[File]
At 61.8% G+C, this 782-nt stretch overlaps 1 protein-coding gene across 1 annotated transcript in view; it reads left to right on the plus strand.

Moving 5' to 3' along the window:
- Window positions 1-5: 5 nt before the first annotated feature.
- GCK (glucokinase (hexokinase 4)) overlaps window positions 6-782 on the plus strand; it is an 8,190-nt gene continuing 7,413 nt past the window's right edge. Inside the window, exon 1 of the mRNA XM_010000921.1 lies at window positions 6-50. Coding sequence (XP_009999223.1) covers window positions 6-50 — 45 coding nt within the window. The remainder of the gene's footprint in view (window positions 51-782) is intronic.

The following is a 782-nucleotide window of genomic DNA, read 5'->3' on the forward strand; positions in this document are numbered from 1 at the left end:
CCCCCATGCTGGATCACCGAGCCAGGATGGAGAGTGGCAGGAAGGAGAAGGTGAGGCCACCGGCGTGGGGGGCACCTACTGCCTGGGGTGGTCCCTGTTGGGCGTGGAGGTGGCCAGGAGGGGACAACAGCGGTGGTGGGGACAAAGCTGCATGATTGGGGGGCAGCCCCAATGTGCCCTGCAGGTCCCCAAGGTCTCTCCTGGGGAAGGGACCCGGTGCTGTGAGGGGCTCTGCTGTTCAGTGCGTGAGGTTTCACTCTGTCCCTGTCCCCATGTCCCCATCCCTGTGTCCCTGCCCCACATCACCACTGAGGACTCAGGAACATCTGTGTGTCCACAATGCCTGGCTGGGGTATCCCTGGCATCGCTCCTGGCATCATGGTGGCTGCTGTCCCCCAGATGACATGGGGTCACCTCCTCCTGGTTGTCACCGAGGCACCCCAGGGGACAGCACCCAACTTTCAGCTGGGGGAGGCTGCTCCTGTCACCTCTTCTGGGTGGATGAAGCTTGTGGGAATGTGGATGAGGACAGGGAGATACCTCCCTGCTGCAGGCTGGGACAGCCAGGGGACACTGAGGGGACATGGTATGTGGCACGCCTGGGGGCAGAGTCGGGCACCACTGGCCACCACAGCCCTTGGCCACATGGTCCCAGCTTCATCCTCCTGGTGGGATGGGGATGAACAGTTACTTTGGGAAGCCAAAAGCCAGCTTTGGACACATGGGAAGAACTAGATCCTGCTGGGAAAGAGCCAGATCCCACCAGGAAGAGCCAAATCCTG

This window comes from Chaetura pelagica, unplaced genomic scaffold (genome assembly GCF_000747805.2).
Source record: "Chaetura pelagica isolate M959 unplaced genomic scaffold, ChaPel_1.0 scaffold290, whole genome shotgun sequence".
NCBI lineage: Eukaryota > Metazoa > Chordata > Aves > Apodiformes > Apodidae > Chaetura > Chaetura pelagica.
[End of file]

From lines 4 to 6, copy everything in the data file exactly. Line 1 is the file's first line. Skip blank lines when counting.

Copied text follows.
- GCK (glucokinase (hexokinase 4)) overlaps window positions 6-782 on the plus strand; it is an 8,190-nt gene continuing 7,413 nt past the window's right edge. Inside the window, exon 1 of the mRNA XM_010000921.1 lies at window positions 6-50. Coding sequence (XP_009999223.1) covers window positions 6-50 — 45 coding nt within the window. The remainder of the gene's footprint in view (window positions 51-782) is intronic.

The following is a 782-nucleotide window of genomic DNA, read 5'->3' on the forward strand; positions in this document are numbered from 1 at the left end:
CCCCCATGCTGGATCACCGAGCCAGGATGGAGAGTGGCAGGAAGGAGAAGGTGAGGCCACCGGCGTGGGGGGCACCTACTGCCTGGGGTGGTCCCTGTTGGGCGTGGAGGTGGCCAGGAGGGGACAACAGCGGTGGTGGGGACAAAGCTGCATGATTGGGGGGCAGCCCCAATGTGCCCTGCAGGTCCCCAAGGTCTCTCCTGGGGAAGGGACCCGGTGCTGTGAGGGGCTCTGCTGTTCAGTGCGTGAGGTTTCACTCTGTCCCTGTCCCCATGTCCCCATCCCTGTGTCCCTGCCCCACATCACCACTGAGGACTCAGGAACATCTGTGTGTCCACAATGCCTGGCTGGGGTATCCCTGGCATCGCTCCTGGCATCATGGTGGCTGCTGTCCCCCAGATGACATGGGGTCACCTCCTCCTGGTTGTCACCGAGGCACCCCAGGGGACAGCACCCAACTTTCAGCTGGGGGAGGCTGCTCCTGTCACCTCTTCTGGGTGGATGAAGCTTGTGGGAATGTGGATGAGGACAGGGAGATACCTCCCTGCTGCAGGCTGGGACAGCCAGGGGACACTGAGGGGACATGGTATGTGGCACGCCTGGGGGCAGAGTCGGGCACCACTGGCCACCACAGCCCTTGGCCACATGGTCCCAGCTTCATCCTCCTGGTGGGATGGGGATGAACAGTTACTTTGGGAAGCCAAAAGCCAGCTTTGGACACATGGGAAGAACTAGATCCTGCTGGGAAAGAGCCAGATCCCACCAGGAAGAGCCAAATCCTG